Bob McKeon

November 21, 2011

A few weeks ago, I received an email from one of the leaders of the Occupy Edmonton camp. He had just read about a statement issued from the Vatican a few days earlier about the global economic crisis. He asked if I or another rep from the Catholic archdiocese could attend a public rally being organized the following Saturday and talk about the Vatican statement.

The statement mentioned was titled Towards Reforming the International Financial Monetary Systems in the Context of Global Public Authority. It was issued by the Pontifical Council for Justice and Peace.

Catholic commentators critical of the statement were quick to point out (accurately) that it did not possess the magisterial authority of a papal encyclical. However, a careful reading of the statement reveals that its major themes are well grounded in the official Catholic social teaching documents of Pope Benedict and his predecessors.

The statement was timed to come out just prior to the G20 Summit in France, so that it could inform discussions of the world leaders at the summit.

Significantly, the Occupy Edmonton leader was not the only one to make the link between the global Occupy movement and the Vatican statement.


Bishop Mario Toso, secretary of the Pontifical Justice and Peace Council, was asked to compare the statement with the demands of the Occupy activists. He answered that "the document proposes ideas that seem to be in line with those proposed by the demonstrators, but really are in line with the magisterium of the Church.

"It is a coincidence that we share some views. But after all, these proposals are based on reasonableness."

The Vatican statement raises important issues. It mentions that while overall global wealth has grown substantially in recent decades, "the distribution of wealth did not become fairer but in many cases worsened." It criticizes an "economic liberalism that spurns rules and controls."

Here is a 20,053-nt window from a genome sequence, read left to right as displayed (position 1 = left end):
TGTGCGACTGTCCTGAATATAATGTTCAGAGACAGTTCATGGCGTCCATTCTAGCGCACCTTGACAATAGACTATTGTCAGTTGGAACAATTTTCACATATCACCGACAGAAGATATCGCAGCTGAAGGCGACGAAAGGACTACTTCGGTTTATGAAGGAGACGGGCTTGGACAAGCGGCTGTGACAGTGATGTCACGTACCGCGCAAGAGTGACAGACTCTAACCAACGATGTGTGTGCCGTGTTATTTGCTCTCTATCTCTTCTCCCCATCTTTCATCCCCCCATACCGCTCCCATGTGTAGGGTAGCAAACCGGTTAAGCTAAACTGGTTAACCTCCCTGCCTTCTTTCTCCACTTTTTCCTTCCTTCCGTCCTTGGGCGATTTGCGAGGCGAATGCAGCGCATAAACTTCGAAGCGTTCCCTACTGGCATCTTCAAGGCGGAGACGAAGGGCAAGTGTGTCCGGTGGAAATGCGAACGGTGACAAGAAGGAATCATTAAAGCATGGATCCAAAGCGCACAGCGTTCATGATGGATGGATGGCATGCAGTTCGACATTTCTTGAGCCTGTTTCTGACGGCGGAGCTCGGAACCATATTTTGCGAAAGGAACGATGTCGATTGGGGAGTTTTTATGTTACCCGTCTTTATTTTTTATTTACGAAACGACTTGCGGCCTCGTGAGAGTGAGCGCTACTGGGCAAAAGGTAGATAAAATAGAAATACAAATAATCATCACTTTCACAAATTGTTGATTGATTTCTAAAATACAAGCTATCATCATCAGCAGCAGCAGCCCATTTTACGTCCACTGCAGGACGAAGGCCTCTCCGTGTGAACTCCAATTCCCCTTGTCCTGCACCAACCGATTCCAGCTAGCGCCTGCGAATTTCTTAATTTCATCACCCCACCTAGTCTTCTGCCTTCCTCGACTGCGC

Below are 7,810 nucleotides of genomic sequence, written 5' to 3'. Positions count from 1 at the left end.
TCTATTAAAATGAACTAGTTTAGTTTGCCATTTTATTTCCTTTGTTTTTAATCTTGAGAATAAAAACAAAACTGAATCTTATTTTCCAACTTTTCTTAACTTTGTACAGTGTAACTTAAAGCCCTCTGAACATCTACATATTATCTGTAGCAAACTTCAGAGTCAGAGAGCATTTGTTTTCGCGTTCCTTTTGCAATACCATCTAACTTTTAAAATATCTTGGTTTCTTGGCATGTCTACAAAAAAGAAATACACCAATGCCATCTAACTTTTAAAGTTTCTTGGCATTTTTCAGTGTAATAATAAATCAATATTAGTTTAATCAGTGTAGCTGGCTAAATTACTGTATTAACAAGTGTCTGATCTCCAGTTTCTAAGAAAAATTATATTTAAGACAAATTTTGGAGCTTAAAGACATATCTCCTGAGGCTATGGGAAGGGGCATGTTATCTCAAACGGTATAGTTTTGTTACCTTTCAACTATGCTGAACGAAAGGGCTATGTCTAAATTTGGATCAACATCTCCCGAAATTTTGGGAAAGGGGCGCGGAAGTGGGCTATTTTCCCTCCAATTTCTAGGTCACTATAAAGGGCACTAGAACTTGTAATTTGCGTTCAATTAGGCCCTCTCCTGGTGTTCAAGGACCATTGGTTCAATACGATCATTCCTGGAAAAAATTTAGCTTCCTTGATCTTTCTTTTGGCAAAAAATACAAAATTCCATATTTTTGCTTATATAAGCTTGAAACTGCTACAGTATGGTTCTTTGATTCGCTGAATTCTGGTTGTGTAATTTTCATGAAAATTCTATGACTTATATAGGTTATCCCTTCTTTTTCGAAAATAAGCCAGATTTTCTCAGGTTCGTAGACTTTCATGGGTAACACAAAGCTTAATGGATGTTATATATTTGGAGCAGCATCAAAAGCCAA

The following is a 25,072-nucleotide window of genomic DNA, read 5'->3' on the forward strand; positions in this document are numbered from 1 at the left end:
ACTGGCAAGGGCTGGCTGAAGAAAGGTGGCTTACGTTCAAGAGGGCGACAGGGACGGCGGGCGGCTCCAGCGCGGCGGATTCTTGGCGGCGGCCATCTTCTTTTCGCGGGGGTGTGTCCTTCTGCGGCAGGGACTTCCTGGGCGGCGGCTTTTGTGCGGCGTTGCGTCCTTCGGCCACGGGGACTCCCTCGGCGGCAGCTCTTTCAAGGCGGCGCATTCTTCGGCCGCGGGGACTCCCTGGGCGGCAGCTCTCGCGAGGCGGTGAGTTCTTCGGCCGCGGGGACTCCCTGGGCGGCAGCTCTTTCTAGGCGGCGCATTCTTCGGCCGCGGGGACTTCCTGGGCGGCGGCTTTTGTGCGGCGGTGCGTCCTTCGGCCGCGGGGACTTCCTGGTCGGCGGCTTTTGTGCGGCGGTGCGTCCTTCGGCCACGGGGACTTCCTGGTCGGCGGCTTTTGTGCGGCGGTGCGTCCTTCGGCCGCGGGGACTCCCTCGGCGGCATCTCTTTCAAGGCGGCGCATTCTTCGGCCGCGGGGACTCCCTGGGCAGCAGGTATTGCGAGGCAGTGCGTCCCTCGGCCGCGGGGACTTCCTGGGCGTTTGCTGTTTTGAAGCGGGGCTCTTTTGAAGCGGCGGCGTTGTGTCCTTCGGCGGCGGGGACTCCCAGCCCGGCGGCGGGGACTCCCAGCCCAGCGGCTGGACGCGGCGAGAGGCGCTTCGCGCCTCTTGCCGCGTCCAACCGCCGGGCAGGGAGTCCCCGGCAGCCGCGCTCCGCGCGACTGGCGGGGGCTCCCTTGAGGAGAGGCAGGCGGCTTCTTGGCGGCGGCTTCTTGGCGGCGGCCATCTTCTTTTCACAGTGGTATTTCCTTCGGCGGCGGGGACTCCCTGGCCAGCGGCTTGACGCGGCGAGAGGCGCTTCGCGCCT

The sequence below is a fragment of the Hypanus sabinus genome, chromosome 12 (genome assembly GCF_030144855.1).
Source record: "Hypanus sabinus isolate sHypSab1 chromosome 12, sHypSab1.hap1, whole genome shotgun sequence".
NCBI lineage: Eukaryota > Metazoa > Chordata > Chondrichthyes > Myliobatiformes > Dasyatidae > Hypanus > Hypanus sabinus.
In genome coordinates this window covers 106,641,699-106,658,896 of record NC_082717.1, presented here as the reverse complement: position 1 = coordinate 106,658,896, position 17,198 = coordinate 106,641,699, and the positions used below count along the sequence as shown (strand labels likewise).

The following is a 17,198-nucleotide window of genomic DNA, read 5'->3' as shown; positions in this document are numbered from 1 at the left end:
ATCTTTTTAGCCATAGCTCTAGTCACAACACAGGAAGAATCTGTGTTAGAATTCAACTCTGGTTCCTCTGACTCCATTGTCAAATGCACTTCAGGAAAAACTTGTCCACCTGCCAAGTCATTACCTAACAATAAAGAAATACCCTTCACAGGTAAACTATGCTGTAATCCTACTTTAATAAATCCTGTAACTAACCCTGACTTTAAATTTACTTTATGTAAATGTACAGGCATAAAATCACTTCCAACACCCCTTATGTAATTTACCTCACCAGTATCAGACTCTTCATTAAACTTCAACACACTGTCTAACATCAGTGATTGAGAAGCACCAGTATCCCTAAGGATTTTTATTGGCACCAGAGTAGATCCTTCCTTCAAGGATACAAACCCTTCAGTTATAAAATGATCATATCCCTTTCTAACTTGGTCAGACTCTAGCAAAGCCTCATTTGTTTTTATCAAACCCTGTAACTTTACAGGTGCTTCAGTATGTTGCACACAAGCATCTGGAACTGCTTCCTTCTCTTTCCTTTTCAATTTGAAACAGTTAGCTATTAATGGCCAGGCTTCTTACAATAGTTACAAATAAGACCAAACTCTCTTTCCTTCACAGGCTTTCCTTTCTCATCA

The statement repeats the warning of Pope John Paul II made in 1991, about the risk of an "idolatry of the market, an idolatry which ignores the existence of goods which by their nature are not and cannot be mere commodities."

Twenty years later, the pontifical council insists that "this warning needs to be heeded without delay." It supports the judgment of Pope Benedict that the global crisis "is not only economic and financial, but above all moral in nature," and that the economy needs ethics to function correctly.

The statement speaks often of the key themes of Catholic social teaching including solidarity, human dignity, common good, participation, subsidiarity and concern for the poor.

With these powerful words from the pontifical council, I knew that there was a strong relevant message that I could bring to the Occupy Edmonton rally in the five minutes assigned to each speaker.

I said yes, and accepted the invitation to address the demonstrators on the sidewalk in front of Canada Place along Jasper Avenue.

The rally was being organized to express support for what was described as "the Robin Hood tax," a proposed international tax on financial transactions and currency trades. This was a bit of street theatre as many of the demonstrators wore forest green felt hats and face masks.


This proposed international tax, better known as the Tobin tax, is a serious policy proposal that has been around for many years. This tax could raise funds to support urgently needed international development projects, and as well as moderate risky speculative financial transactions.

Several European governments, including France and Germany, have expressed support. In Canada, Prime Minister Harper has expressed strong opposition, and said Canada would vote against it at the G-20 Summit.

The statement of the Pontifical Justice and Peace Council presents specific recommendations for addressing the present global economic crisis. It includes a proposal to consider an international "tax at a fair rate on financial transactions," a tax that could support global sustainable development according to the principles of social justice and solidarity.

I have been asked to speak about Catholic social teaching to diverse audiences in many different venues, but this Occupy Edmonton rally on Jasper Avenue was a new experience for me.

The message I presented was very well received at the rally. What will the reception be in our local parish halls?

(Bob McKeon: